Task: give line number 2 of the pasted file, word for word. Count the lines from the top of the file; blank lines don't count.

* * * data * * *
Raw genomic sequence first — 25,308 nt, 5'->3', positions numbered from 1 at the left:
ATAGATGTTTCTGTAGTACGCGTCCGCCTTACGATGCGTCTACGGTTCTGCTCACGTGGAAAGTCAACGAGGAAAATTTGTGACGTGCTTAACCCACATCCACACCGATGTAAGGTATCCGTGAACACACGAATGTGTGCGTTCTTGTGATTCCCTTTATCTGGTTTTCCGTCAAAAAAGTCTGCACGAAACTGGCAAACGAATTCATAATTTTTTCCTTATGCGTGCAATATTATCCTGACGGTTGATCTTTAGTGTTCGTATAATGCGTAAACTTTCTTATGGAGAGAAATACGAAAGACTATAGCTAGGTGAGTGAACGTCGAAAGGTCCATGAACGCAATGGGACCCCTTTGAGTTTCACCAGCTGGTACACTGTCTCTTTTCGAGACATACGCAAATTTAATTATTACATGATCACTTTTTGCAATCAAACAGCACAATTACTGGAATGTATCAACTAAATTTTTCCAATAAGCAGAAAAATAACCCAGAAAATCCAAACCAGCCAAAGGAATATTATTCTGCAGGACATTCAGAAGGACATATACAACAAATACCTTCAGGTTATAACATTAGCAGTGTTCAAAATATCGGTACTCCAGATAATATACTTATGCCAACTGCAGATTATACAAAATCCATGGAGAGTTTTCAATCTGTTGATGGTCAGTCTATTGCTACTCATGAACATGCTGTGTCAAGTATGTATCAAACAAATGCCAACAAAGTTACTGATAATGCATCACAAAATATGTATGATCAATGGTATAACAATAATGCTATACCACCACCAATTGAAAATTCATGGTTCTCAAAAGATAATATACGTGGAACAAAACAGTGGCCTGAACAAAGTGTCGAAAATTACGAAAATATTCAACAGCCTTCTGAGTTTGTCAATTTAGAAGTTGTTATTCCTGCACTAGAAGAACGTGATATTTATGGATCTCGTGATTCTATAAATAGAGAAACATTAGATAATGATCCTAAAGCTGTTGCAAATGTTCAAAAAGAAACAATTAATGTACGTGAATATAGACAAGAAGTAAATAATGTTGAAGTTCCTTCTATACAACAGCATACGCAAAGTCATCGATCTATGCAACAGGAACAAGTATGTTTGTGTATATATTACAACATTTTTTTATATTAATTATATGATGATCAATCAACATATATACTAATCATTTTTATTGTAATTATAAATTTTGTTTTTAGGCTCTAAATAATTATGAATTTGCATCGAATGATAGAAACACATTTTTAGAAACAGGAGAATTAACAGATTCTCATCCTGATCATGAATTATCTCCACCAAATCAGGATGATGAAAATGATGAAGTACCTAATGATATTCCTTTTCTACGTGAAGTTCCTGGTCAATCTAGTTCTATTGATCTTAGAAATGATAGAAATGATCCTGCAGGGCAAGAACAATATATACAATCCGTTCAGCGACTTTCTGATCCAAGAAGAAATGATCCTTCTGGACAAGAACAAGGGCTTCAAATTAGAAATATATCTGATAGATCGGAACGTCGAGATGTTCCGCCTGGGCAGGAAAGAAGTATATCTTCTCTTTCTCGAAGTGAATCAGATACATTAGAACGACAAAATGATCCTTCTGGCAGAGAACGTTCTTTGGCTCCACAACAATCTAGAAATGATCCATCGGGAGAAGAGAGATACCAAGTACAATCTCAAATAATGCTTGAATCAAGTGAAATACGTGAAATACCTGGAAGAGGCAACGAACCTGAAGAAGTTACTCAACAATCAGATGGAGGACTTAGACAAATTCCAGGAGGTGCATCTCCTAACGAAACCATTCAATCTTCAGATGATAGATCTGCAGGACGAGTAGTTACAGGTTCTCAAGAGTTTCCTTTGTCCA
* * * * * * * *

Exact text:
ATAGATGTTTCTGTAGTACGCGTCCGCCTTACGATGCGTCTACGGTTCTGCTCACGTGGAAAGTCAACGAGGAAAATTTGTGACGTGCTTAACCCACATCCACACCGATGTAAGGTATCCGTGAACACACGAATGTGTGCGTTCTTGTGATTCCCTTTATCTGGTTTTCCGTCAAAAAAGTCTGCACGAAACTGGCAAACGAATTCATAATTTTTTCCTTATGCGTGCAATATTATCCTGACGGTTGATCTTTAGTGTTCGTATAATGCGTAAACTTTCTTATGGAGAGAAATACGAAAGACTATAGCTAGGTGAGTGAACGTCGAAAGGTCCATGAACGCAATGGGACCCCTTTGAGTTTCACCAGCTGGTACACTGTCTCTTTTCGAGACATACGCAAATTTAATTATTACATGATCACTTTTTGCAATCAAACAGCACAATTACTGGAATGTATCAACTAAATTTTTCCAATAAGCAGAAAAATAACCCAGAAAATCCAAACCAGCCAAAGGAATATTATTCTGCAGGACATTCAGAAGGACATATACAACAAATACCTTCAGGTTATAACATTAGCAGTGTTCAAAATATCGGTACTCCAGATAATATACTTATGCCAACTGCAGATTATACAAAATCCATGGAGAGTTTTCAATCTGTTGATGGTCAGTCTATTGCTACTCATGAACATGCTGTGTCAAGTATGTATCAAACAAATGCCAACAAAGTTACTGATAATGCATCACAAAATATGTATGATCAATGGTATAACAATAATGCTATACCACCACCAATTGAAAATTCATGGTTCTCAAAAGATAATATACGTGGAACAAAACAGTGGCCTGAACAAAGTGTCGAAAATTACGAAAATATTCAACAGCCTTCTGAGTTTGTCAATTTAGAAGTTGTTATTCCTGCACTAGAAGAACGTGATATTTATGGATCTCGTGATTCTATAAATAGAGAAACATTAGATAATGATCCTAAAGCTGTTGCAAATGTTCAAAAAGAAACAATTAATGTACGTGAATATAGACAAGAAGTAAATAATGTTGAAGTTCCTTCTATACAACAGCATACGCAAAGTCATCGATCTATGCAACAGGAACAAGTATGTTTGTGTATATATTACAACATTTTTTTATATTAATTATATGATGATCAATCAACATATATACTAATCATTTTTATTGTAATTATAAATTTTGTTTTTAGGCTCTAAATAATTATGAATTTGCATCGAATGATAGAAACACATTTTTAGAAACAGGAGAATTAACAGATTCTCATCCTGATCATGAATTATCTCCACCAAATCAGGATGATGAAAATGATGAAGTACCTAATGATATTCCTTTTCTACGTGAAGTTCCTGGTCAATCTAGTTCTATTGATCTTAGAAATGATAGAAATGATCCTGCAGGGCAAGAACAATATATACAATCCGTTCAGCGACTTTCTGATCCAAGAAGAAATGATCCTTCTGGACAAGAACAAGGGCTTCAAATTAGAAATATATCTGATAGATCGGAACGTCGAGATGTTCCGCCTGGGCAGGAAAGAAGTATATCTTCTCTTTCTCGAAGTGAATCAGATACATTAGAACGACAAAATGATCCTTCTGGCAGAGAACGTTCTTTGGCTCCACAACAATCTAGAAATGATCCATCGGGAGAAGAGAGATACCAAGTACAATCTCAAATAATGCTTGAATCAAGTGAAATACGTGAAATACCTGGAAGAGGCAACGAACCTGAAGAAGTTACTCAACAATCAGATGGAGGACTTAGACAAATTCCAGGAGGTGCATCTCCTAACGAAACCATTCAATCTTCAGATGATAGATCTGCAGGACGAGTAGTTACAGGTTCTCAAGAGTTTCCTTTGTCCA